One of our partners asked me how to estimate the indicator (KPI) that will tell us simply about return on money invested in Customer Care Department. “Why don’t you just shut it off, wait a week and then calculate losses and lost opportunities?”- I’ve replied. Funny idea. However…
In this case Customer Care took had two main functions – telesales and aftersales support. The telesales case was rather simple to calculate when it comes to ROI. About the after-sales we knew only total monthly costs at this time. Our partner wanted to have a simple overview for the executives about ROI in this area.
We started to brainstorm on how to provide “value” of Customer Care that might be shown in money to confront it with the known costs. The main idea we came up with was to link quality of service with income. We’ve decided to focus on two metrics-Customers Satisfaction (CSAT) and Customer Lifetime Value (how to calculate CLV is a long story itself).
Luckily, CSAT has already been measured by our partner, regularly, for quite a long time ( per transaction and quarterly ).
So that was a well-calibrated metric we could rely on…
Let’s get through our calculations… They are simplified to give you an overview of the idea, as they were much more complex in real life, so:
- Together with business analysts we estimated value of an Customer at $200 per year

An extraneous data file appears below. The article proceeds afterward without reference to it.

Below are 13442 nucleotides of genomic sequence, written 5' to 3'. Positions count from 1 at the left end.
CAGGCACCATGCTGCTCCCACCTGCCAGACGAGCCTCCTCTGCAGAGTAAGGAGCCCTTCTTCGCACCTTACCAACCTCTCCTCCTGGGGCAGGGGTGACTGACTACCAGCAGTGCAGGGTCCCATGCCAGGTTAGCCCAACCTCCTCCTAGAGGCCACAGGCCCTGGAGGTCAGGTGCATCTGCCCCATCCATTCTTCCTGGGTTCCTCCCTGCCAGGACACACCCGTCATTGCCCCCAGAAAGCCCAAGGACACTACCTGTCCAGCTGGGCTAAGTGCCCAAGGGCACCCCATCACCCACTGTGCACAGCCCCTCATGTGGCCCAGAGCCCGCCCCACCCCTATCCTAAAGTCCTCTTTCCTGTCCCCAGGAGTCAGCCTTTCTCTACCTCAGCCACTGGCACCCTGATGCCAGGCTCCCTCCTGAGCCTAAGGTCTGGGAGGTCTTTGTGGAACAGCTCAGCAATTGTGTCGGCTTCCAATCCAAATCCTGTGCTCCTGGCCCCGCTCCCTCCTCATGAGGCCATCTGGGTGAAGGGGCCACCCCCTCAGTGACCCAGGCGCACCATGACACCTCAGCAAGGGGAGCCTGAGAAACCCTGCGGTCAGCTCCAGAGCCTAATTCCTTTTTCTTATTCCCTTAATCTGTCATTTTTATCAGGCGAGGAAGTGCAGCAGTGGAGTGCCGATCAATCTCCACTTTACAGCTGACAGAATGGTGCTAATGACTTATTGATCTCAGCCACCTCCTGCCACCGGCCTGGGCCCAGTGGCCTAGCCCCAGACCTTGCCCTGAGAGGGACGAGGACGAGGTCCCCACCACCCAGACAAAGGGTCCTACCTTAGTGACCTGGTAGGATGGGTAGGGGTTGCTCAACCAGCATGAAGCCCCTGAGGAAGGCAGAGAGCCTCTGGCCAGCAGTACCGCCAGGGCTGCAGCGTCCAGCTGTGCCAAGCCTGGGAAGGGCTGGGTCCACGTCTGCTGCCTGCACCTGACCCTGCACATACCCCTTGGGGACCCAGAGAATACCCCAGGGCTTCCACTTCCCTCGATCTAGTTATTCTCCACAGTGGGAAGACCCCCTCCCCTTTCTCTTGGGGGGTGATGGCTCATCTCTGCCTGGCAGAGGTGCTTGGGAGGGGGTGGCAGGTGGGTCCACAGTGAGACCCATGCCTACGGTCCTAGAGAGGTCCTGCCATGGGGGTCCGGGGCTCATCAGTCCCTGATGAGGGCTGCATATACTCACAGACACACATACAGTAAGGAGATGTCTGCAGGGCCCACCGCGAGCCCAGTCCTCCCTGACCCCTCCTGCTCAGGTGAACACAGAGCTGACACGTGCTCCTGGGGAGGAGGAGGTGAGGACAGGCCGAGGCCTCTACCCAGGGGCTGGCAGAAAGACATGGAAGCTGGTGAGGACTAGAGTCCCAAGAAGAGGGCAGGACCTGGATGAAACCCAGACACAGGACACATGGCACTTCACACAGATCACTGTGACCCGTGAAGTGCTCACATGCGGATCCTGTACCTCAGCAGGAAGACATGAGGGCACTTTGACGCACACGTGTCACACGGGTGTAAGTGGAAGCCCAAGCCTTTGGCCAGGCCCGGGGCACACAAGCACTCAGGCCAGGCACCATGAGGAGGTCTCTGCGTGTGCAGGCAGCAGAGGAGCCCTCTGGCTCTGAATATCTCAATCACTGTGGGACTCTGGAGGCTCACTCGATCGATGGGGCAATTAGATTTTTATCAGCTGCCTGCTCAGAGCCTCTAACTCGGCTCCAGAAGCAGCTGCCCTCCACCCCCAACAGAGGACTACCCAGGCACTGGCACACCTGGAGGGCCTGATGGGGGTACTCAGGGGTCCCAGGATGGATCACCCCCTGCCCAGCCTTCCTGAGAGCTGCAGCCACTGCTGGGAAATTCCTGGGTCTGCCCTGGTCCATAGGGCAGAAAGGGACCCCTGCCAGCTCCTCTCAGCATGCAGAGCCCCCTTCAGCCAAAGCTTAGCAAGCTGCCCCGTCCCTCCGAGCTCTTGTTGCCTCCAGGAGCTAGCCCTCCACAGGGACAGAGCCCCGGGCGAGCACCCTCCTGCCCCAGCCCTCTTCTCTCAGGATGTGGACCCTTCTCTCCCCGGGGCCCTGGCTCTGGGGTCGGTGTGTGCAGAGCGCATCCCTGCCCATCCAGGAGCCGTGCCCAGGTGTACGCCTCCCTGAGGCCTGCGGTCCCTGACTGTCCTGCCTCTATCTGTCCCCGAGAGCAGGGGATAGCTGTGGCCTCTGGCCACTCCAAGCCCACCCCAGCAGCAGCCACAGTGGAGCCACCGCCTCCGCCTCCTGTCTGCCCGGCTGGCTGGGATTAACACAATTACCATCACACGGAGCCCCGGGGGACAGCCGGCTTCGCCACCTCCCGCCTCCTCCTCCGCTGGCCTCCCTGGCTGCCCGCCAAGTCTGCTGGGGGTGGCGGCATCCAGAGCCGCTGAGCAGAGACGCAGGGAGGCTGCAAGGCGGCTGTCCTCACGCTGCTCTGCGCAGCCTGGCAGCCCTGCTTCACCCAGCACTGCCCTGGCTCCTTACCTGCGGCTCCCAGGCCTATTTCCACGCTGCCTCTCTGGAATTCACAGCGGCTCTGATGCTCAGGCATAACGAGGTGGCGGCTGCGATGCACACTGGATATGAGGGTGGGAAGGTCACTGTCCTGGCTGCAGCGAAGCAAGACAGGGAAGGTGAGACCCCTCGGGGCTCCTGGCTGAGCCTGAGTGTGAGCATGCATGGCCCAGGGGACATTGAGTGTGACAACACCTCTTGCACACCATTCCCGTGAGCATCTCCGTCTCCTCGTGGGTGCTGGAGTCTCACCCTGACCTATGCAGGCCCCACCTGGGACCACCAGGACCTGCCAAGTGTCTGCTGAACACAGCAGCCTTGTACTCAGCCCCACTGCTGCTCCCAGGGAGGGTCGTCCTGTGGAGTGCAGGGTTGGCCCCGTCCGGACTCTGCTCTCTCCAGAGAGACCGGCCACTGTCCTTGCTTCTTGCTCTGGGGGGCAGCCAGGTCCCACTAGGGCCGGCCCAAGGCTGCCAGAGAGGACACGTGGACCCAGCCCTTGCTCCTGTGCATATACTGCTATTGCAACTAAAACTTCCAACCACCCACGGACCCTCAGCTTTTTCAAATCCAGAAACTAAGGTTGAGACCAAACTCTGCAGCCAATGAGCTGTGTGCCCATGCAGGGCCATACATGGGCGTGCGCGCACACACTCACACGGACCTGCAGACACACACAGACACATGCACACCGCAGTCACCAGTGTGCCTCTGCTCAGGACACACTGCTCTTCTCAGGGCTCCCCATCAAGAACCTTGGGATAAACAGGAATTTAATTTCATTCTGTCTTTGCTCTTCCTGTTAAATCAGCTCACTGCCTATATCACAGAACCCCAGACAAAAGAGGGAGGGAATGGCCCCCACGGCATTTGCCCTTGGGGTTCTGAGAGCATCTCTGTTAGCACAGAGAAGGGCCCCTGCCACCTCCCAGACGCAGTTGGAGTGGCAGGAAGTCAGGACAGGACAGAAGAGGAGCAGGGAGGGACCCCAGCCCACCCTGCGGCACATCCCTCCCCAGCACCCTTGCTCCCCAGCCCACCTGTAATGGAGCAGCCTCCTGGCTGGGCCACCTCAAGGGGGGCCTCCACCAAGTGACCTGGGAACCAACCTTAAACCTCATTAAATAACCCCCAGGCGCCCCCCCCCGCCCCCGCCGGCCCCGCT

- Active customers portfolio was 85 000 at the time
- Customer Care Department cost (in total with overheads) was $4,3 M per year
The structure of CSAT results was (rolled data, 3 months frame):
- (VS) Very Satisfied – 32%
- (S) Satisfied – 30%
- (N) Neutral – 16%
- (NS) Not Satisfied – 10%
- (VU) Very Unhappy – 12%
Our research showed that only customers with highest score (VS) will always buy again and those Satisfied (S) only in 60% of the cases. The weighted chance of buying again was VS + 60%*S = 50%.
The total value of the customers was $17 M (85 k * $200).
As a penalty for bad experience we took those with (VU) rating-12%. Thus, the metric for Buy Again Customer (BAC) was 38% (50%-12%).
The bottom line
So, Customer Care Department gave us a value of 38% * $17M = $6,46 M. We took this one against the costs and got 6,46 / 4,3 = 1,50. So the metric for us was +50%.
The next step was to analyze and set the desired goals for this value and reliability of measurement. Afterwards this metric became a part of an Executive Dashboard which widget looked something like this (recalculated every month):
This is only an example of a possible solution – not a perfect one, but simple and easy enough to implement. And what’s most important-it worked for our partner.